The 'S.S. Hangover' Sets Sail At Laguna Gloria
"This project just immediately captured my attention," says Andrea Mellard, the Contemporary Austin's director for public programs. "I could immediately imagine what it would look like to see this vintage Icelandic fishing boat -- that's been outfitted to look a little like a Venetian gondola -- flying under the plump Pegasus sail, with the musicians in their formal wear. ... It just seemed like something out of a dream."
She's describing the kinetic sound sculpture created by Icelandic artist Ragnar Kjartansson, in which the boat she describes (itself inspired by a boat in the 1935 film Remember Last Night?) carries a six-piece brass band, who play the same six-minute musical piece over and over, for hours on end. The work was created for and first displayed in Venice, and has also sailed the Harlem Meer in New York's Central Park. Now, it's spending the spring in the lagoon at the Contemporary Austin's Laguna Gloria.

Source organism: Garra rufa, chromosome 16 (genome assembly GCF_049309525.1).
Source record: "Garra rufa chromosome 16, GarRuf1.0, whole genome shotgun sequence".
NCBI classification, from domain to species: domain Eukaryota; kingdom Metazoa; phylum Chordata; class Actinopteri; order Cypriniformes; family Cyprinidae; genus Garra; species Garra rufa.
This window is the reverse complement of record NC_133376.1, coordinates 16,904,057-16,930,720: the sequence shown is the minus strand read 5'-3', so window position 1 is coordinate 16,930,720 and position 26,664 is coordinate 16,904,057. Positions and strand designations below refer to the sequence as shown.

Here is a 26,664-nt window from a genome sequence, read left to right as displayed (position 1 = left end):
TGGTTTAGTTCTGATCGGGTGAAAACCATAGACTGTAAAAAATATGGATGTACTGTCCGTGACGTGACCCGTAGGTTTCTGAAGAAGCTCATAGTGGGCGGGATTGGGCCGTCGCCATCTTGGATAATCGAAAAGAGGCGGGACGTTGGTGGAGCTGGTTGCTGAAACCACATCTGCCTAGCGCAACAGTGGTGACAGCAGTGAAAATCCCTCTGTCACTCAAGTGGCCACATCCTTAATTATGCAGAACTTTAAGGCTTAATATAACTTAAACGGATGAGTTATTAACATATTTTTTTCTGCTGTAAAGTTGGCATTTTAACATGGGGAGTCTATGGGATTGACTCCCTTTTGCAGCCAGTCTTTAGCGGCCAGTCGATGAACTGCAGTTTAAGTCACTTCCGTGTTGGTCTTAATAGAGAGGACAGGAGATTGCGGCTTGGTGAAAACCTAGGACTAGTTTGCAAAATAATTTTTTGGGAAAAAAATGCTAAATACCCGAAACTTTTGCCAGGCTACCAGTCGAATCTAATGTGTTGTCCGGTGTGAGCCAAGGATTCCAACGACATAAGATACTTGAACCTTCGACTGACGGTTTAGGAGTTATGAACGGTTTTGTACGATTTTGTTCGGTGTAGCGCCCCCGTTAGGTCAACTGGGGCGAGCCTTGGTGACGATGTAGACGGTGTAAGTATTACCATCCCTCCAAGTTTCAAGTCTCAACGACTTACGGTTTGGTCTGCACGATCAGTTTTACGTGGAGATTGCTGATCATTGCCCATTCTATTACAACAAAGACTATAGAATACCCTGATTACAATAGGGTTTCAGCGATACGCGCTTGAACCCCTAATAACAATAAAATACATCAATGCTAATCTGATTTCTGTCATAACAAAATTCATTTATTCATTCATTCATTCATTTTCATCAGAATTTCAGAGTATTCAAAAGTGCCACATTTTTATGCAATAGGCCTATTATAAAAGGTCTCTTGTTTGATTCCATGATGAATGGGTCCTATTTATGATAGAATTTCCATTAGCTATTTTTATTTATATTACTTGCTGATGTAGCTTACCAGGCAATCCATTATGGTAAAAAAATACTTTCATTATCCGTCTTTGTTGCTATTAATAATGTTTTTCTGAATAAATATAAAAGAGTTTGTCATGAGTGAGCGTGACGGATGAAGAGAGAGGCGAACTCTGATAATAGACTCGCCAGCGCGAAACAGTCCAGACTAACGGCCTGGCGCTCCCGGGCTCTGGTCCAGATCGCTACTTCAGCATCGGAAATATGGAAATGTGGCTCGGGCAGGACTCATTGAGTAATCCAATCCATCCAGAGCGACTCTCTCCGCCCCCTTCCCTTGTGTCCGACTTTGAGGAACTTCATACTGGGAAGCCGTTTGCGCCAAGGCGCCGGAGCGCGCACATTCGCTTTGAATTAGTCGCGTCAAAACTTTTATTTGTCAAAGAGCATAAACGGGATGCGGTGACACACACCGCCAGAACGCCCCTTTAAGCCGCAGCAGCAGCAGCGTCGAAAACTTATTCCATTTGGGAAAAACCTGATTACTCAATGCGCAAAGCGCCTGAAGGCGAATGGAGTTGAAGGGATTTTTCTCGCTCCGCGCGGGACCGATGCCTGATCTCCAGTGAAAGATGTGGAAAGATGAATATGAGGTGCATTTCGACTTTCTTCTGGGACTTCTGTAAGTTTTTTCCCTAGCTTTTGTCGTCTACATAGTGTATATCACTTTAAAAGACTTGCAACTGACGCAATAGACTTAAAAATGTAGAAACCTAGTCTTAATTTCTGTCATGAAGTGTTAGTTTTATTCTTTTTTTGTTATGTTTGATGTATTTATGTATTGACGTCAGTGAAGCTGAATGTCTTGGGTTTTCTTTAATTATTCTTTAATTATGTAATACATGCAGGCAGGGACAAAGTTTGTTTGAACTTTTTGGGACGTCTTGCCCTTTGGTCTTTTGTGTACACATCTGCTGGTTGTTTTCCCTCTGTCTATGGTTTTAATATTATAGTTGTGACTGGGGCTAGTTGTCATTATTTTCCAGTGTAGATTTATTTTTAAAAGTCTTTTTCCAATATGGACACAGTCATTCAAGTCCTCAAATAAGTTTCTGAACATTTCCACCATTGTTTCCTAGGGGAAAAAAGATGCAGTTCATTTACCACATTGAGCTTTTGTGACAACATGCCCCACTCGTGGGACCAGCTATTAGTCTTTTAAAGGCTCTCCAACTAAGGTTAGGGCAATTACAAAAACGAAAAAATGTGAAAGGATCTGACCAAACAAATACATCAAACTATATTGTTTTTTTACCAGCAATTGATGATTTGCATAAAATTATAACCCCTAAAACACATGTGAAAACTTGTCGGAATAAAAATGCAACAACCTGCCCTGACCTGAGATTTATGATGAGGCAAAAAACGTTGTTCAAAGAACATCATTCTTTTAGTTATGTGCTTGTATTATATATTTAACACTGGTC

"It was kind of designed for Venice, but it's really fun to see it in other places as well," says Kjartan Sveinsson (of Sigur Rós fame), who composed the music for S.S. Hangover. "You get... new life into it, and I think it's very interesting to see it. And where it is now is a beautiful setting, and I'm hoping the sound is going to travel very well."
Jacob Schnitzer, the co-artistic director of the Austin music collective Density 512, will be playing French horn aboard the S.S. Hangover, and he's up for the challenge, though he's never before performed the same piece for hours, or performed on a boat at all. "Density 512 is ... really interested in exploring the different ways that you might find classical music in today's environment, as well as whatever crazy things people are dreaming up," he says. "So this is just a really exciting opportunity for us to explore music in a completely different context and a whole different environment."
The boat's sail features a sort of unofficial mascot for the piece in the form of an unusually plump Pegasus. "That could mean a lot of things," says Mellard. "One of the things that I take from that is failure. How, with any risk, there's chances that you might soar or you might plummet. And this is certainly an unusual project and a challenging project, but I think it will soar."